‘People are like stained glass windows
They sparkle and shine when the sun is out
But when the darkness sets in, their true beauty is revealed only if there is a light within’
Is your light burning brightly?
Or do you feel like it has been extinguished?
Depression is defined as a persistent low mood; a loss of interest in the things that we would normally find pleasurable. It can affect us on many levels, our moods, thoughts, behaviours and physical well-being. It can impact profoundly on our ability to function on a level that we would consider acceptable to live a well-balanced and fulfilling life.
Winston Churchill called it his: ‘Black Dog’. There are many famous people that have suffered with depression, both in the past and the present time. Being high profile these people often use the media to highlight the difficulties that they are experiencing; this can help to breakdown the stigma that is often associated with mental health.
Research shows that in the U.K, one in five adults suffer with depression. It is the leading cause of disability worldwide and the most common of all psychiatric disorders. Statistics show that depression affects 121 million people across the globe.
Depression costs the economy in the U.K £8.6bn a year; £3bn more than ten years ago. Stress and depression is a major cause of absence from the work place. The total cost to the NHS in resources such as: doctors appointments, therapeutic intervention, hospital admissions and outpatients is phenomenal.
Depression has no boundaries and affects men, women, and children. It has the potential to destroy a person’s well-being and quality of life; it is a debilitating illness which can be potentially life threatening and is the number one cause for suicide.
Depression can manifest itself in many different ways. Like a ‘Mirror’, the sufferer’s inner world reflecting their outer world. Loss of hope, difficulty in thinking clearly, concentrating or making decisions, feelings of low self worth, hopelessness, sorrow, sadness, emptiness, numbness, despair and recurrent thoughts of death or suicide can be part of the illness.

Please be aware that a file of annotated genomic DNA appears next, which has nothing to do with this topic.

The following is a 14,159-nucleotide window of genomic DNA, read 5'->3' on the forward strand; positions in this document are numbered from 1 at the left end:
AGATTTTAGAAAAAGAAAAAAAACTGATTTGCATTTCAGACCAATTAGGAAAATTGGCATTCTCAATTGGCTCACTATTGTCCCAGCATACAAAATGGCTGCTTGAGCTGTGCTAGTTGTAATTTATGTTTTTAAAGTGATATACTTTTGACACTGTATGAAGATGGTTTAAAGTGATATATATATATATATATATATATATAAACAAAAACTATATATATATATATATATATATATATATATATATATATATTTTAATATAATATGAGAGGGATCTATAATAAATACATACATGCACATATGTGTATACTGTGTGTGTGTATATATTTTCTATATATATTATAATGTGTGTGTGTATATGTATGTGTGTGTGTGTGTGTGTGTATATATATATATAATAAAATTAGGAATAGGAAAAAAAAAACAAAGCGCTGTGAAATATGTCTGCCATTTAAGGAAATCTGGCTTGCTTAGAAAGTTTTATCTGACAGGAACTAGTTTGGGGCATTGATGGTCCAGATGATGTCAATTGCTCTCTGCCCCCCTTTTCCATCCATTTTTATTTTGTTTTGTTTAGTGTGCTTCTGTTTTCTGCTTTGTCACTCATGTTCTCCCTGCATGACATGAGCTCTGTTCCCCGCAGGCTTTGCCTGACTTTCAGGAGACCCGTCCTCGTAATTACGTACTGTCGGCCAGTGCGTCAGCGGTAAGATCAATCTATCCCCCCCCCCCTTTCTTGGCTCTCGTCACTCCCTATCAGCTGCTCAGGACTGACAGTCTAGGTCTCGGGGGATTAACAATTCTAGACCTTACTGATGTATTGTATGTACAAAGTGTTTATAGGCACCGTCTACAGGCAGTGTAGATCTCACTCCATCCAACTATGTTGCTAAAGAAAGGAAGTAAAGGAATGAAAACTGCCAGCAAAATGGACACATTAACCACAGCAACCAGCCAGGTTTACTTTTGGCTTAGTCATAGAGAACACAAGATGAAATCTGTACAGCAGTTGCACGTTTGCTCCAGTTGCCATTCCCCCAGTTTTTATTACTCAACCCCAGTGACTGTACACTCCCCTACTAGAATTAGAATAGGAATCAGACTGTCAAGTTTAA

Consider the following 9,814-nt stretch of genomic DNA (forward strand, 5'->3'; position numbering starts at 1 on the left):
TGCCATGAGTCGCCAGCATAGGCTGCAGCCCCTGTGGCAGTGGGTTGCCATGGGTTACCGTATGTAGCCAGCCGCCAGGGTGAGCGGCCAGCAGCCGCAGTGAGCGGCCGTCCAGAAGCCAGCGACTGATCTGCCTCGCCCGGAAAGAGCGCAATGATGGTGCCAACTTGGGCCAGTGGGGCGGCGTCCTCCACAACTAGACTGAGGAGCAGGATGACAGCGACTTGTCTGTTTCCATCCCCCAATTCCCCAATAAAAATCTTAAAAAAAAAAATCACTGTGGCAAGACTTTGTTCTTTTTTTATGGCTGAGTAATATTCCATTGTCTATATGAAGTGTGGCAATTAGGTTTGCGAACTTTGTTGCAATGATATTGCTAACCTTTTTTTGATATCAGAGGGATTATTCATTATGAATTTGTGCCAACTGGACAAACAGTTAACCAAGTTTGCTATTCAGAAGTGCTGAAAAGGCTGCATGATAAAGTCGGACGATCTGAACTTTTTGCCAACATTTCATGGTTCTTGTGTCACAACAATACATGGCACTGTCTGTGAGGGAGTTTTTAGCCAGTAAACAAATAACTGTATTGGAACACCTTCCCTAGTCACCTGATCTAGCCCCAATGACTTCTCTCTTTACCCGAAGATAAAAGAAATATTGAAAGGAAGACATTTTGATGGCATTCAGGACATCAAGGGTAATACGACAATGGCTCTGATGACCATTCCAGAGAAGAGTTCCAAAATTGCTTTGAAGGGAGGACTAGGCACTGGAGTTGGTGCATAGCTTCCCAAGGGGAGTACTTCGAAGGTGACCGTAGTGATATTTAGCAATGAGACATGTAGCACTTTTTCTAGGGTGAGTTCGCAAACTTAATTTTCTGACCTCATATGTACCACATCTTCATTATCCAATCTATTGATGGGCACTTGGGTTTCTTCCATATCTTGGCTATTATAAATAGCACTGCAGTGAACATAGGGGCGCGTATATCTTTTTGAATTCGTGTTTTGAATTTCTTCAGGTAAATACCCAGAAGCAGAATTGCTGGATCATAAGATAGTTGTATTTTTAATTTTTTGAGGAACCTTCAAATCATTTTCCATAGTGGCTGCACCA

People suffering with depression often feel fatigued; sleep patterns are disrupted causing either insomnia, when a person experiences difficulty sleeping, or ‘shut-down’, when a person just wants to go to sleep to block out their negative thoughts and feelings.
Eating habits can change; the sufferer may overeat for comfort, or withdraw, eating very little, the depression impacting and manifesting its self on a physical level.
Life can feel bleak, leaving the sufferer with no desire to interact with the ‘outside world’ there are no ‘ribbons or bows’, and no ‘colour’. The world you live in feels ‘flat’ like a heart monitor that has been switched off, an inner world that feels emotionless and dead.
Depression is difficult to understand unless you have experienced it personally, because it is something we cannot physically see. If we had a broken arm the world would respond differently, with compassion and kindness. Often depressed people are met with a negative reaction such as; ‘pull yourself together’ ‘shake yourself up’ ‘snap out of it’ and worst still, the sufferer may find themselves being ‘cheered up’ by someone who feels that they know best. All of these responses are difficult for the depressed person to manage and can serve to reinforce negative feelings. This can isolate a person more as they struggle to wear ‘the mask’ for the sake of others, withdrawing and sinking deeper inside of themselves, feeling as though no one can reach them, disconnected from any joy or meaning in their life.
There are many different types of depression; often a family history can be traced back. Each person’s experience of depression is unique. Depression can be treated with medication and therapy, depending on individual circumstances. A severely depressed person may have a team of professionals supporting them such as: a Doctor, a Psychiatrist, a CPN (community psychiatric nurse) a Psychotherapist or Counsellor.